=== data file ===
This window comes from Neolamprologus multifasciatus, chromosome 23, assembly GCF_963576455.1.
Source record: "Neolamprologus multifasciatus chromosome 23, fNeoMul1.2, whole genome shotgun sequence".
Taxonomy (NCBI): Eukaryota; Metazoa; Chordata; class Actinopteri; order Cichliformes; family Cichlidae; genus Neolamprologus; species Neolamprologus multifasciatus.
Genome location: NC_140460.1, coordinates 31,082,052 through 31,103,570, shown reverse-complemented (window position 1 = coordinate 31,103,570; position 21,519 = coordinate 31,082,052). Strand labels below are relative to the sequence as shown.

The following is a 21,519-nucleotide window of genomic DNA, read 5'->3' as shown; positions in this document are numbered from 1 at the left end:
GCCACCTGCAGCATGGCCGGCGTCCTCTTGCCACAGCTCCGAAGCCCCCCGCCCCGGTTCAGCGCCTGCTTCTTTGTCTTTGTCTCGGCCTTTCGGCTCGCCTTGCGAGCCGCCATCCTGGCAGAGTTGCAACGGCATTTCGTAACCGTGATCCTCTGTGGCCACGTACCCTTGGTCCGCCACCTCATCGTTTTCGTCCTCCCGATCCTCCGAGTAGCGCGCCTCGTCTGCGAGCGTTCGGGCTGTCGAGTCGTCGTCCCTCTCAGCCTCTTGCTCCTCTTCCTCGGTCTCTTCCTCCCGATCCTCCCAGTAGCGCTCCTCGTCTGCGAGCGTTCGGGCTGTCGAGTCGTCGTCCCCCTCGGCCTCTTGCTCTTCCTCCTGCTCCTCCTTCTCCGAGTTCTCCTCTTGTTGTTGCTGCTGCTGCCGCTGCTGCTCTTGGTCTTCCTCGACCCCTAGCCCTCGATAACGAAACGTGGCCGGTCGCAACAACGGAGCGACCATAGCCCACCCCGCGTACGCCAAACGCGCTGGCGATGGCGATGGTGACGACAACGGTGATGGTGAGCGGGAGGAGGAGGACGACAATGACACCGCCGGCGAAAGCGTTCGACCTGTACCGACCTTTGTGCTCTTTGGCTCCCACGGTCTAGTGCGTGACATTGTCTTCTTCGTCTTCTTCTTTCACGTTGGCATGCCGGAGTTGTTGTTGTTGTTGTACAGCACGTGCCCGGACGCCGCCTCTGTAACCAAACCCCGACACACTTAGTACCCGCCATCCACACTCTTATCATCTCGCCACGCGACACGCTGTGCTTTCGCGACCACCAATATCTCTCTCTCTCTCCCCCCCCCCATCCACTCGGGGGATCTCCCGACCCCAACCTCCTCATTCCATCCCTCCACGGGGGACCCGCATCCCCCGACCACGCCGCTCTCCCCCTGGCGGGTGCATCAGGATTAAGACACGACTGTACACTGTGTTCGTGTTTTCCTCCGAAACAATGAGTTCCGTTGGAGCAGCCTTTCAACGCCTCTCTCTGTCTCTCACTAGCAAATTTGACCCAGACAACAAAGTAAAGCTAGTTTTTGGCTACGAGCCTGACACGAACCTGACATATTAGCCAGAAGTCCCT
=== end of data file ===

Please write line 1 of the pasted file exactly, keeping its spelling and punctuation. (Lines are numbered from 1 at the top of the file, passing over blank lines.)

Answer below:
This window comes from Neolamprologus multifasciatus, chromosome 23, assembly GCF_963576455.1.